Neotropic Cormorant (Phalacrocorax brasilianus) (1) CONFIRMED
- Reported Jul 11, 2019 10:20 by margeNdon thornton
- Devereux Slough, Santa Barbara, California
- Map: http://maps.google.com/?ie=UTF8&t=p&z=13&q=34.4136013,-119.8756027&ll=34.4136013,-119.8756027
- Checklist: https://ebird.org/view/checklist/S58106413
- Media: 1 Photo

Yellow-crowned Night-Heron (Nyctanassa violacea) (1)
- Reported Jul 12, 2019 06:38 by Glenn Kincaid
- UCSB North Campus Open Space (formerly Ocean Meadows Golf Course), Santa Barbara, California
- Map: http://maps.google.com/?ie=UTF8&t=p&z=13&q=34.421439,-119.8713662&ll=34.421439,-119.8713662
- Checklist: https://ebird.org/view/checklist/S58117948
- Comments: "Immature, recently reported in the area. At western bridge. Flew in from North, landed breifly, then flew off towards Devereux Slough. Appeared taller and lankier than nearby immature Black-crowned Night-heron, with darker and more stout bill."

***********

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Yellow warblers in odd spots

Nick Lethaby <nlethaby@...>
 

All,

 

A couple of years ago, Dave Compton pointed that he was finding Yellow Warblers summering/breeding in odd habitats. Despite the refresh our wetlands have gotten this last winter, this habit seems to be persisting. I have had two birds singing all summer in eucalyptus and pepper trees along Cathedral Oaks just west of Winchester Canyon. There has been one bird in this area for 3 years now. I also had a Yellow Warbler at Alice Keck Park Memorial Gardens today. I would be interested if anyone else is seeing this.

 

Regards,

 

 

Nick Lethaby

Goleta, CA 93117

 

Office: 805 562 5106

Mobile: 805 284 6200

Email: nlethaby@...

 


--
Nick Lethaby
Goleta, CA

Re: [EXTERNAL] [sbcobirding] Unusual Nuttall's Woodpecker

Nick Lethaby <nlethaby@...>
 

Although I haven’t checked any books, I would agree with Joe Morlan. A number of species (Great Spotted and Hairy Woodpecker, for example) have juveniles that show red/yellow coloration that reaches more forward on the crown than adults. I am thinking Nuttall’s might be similar in this respect.

 

From: main@sbcobirding.groups.io [mailto:main@sbcobirding.groups.io] On Behalf Of Marge and Don Thornton via Groups.Io
Sent: Friday, July 12, 2019 1:52 PM
To: main@sbcobirding.groups.io
Cc: main@sbcobirding.groups.io
Subject: [EXTERNAL] [sbcobirding] Unusual Nuttall's Woodpecker

 

While birding Los Carneros, this morning we came across a Nuttall's Woodpecker that had a red crown very far forward on its head. This lead us to wonder if it was possibly a hybrid with a Ladder-backed Woodpecker.   Our ebird checklist has a photo.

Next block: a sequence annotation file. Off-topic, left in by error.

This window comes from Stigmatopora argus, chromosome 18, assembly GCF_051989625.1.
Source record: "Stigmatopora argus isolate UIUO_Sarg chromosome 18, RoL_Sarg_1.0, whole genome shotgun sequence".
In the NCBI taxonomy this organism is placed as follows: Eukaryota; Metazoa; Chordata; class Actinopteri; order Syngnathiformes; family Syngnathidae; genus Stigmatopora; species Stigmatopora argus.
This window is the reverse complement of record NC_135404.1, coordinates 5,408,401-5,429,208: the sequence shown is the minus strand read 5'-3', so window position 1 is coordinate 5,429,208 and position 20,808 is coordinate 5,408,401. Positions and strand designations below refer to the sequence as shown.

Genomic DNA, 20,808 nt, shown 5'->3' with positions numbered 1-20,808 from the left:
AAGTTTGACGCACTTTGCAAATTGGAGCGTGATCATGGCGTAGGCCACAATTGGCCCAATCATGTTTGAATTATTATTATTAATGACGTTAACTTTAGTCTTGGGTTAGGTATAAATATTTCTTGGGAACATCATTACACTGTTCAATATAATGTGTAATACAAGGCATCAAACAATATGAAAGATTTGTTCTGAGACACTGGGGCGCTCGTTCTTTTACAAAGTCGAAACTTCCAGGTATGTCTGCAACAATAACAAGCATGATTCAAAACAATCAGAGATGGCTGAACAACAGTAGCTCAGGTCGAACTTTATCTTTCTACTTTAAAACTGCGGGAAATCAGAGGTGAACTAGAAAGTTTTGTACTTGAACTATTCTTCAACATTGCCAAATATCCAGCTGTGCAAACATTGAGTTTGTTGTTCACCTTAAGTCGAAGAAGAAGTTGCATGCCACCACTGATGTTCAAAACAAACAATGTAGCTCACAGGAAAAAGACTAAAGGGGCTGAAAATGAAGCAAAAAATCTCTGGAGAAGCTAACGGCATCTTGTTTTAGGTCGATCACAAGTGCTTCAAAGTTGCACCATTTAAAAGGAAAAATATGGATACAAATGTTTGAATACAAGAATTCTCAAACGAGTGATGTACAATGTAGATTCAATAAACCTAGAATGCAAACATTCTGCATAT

https://ebird.org/view/checklist/S58126201

Marge and Don Thornton
Goleta, Ca


--
Nick Lethaby
Goleta, CA

Re: Unusual Nuttall's Woodpecker

Joe Morlan
 

Marge & Don,

We have a similar bird coming to our suet. I think it's a juvenile
Nuttall's.

On Fri, 12 Jul 2019 13:51:53 -0700, "Marge and Don Thornton via Groups.Io"
<thorntonmlt=yahoo.com@groups.io> wrote:

While birding Los Carneros, this morning we came across a Nuttall's Woodpecker that had a red crown very far forward on its head. This lead us to wonder if it was possibly a hybrid with a Ladder-backed Woodpecker.   Our ebird checklist has a photo.
https://ebird.org/view/checklist/S58126201

Marge and Don Thornton
Goleta, Ca

--
Joseph Morlan, Pacifica, CA

Neotropic Cormorant

Joan Lentz <joanlentz@...>
 

Hi all:
My friend and former SB resident, Jon Dunn, will be visiting Saturday night. He would like to see the Neotropic Cormorant on Sunday morning. If any of you happen to see the bird AWAY from its usual perch in the Eucalyptus trees at the the south end of Devereux, please let me know. Otherwise, this could be one of the easiest county birds he ever gets!
Thanks to all,

Good birding!
Joan Lentz

Unusual Nuttall's Woodpecker

Marge and Don Thornton
 

While birding Los Carneros, this morning we came across a Nuttall's Woodpecker that had a red crown very far forward on its head. This lead us to wonder if it was possibly a hybrid with a Ladder-backed Woodpecker.   Our ebird checklist has a photo.
https://ebird.org/view/checklist/S58126201

Marge and Don Thornton
Goleta, Ca

Re: [EXTERNAL] [sbcobirding] Rincon Creek this morning

Nick Lethaby <nlethaby@...>
 

Wow. That's a great find on the chickadees.

On Jul 11, 2019 6:24 PM, Mark Holmgren <maholmgren33@...> wrote:
My friend from Oregon, Dave Haupt, has been going afield with me for the last few days.  We had a nice day walking the bottom of Rincon Creek this morning where we birded 0.1 mile downstream of the Bates bridge (in blue on the attached aerial photo) and 0.57 miles upstream of the Bates bridge (in red). Two checklists resulted.  We did not distinguish birds seen in SB vs Ventura county.

We found a single silent Swainson's Thrush 45 meters downstream of the Bates Rd bridge and a Yellow-breasted Chat about 1/3 mile upstream of the bridge.  No Wilson's Warblers were detected.  These three species are old denizens (like in the 1980s to the early 2000s) of this section of Rincon Creek.

Other highlights include: Western Wood-Pewees (7 total in 2 downstream territories, and 5 individuals in 4 territories upstream).  Chestnut-backed Chickadees were well-entrenched both downstream and upstream of the Bates bridge. As many as 12 were seen in 5 distinct areas. 

In relatively short supply were Yellow Warbler (5 total), Warbling Vireo (2 or 4 total upstream only), and Bullock's Oriole (1 family).

 https://ebird.org/view/checklist/S58096559.   downstream of Bates bridge

https://ebird.org/view/checklist/S58107230.   upstream of Bates bridge

Mark Holmgren
San Marcos Pass


--
Nick Lethaby
Goleta, CA

Rincon Creek this morning

Mark Holmgren
 

My friend from Oregon, Dave Haupt, has been going afield with me for the last few days.  We had a nice day walking the bottom of Rincon Creek this morning where we birded 0.1 mile downstream of the Bates bridge (in blue on the attached aerial photo) and 0.57 miles upstream of the Bates bridge (in red). Two checklists resulted.  We did not distinguish birds seen in SB vs Ventura county.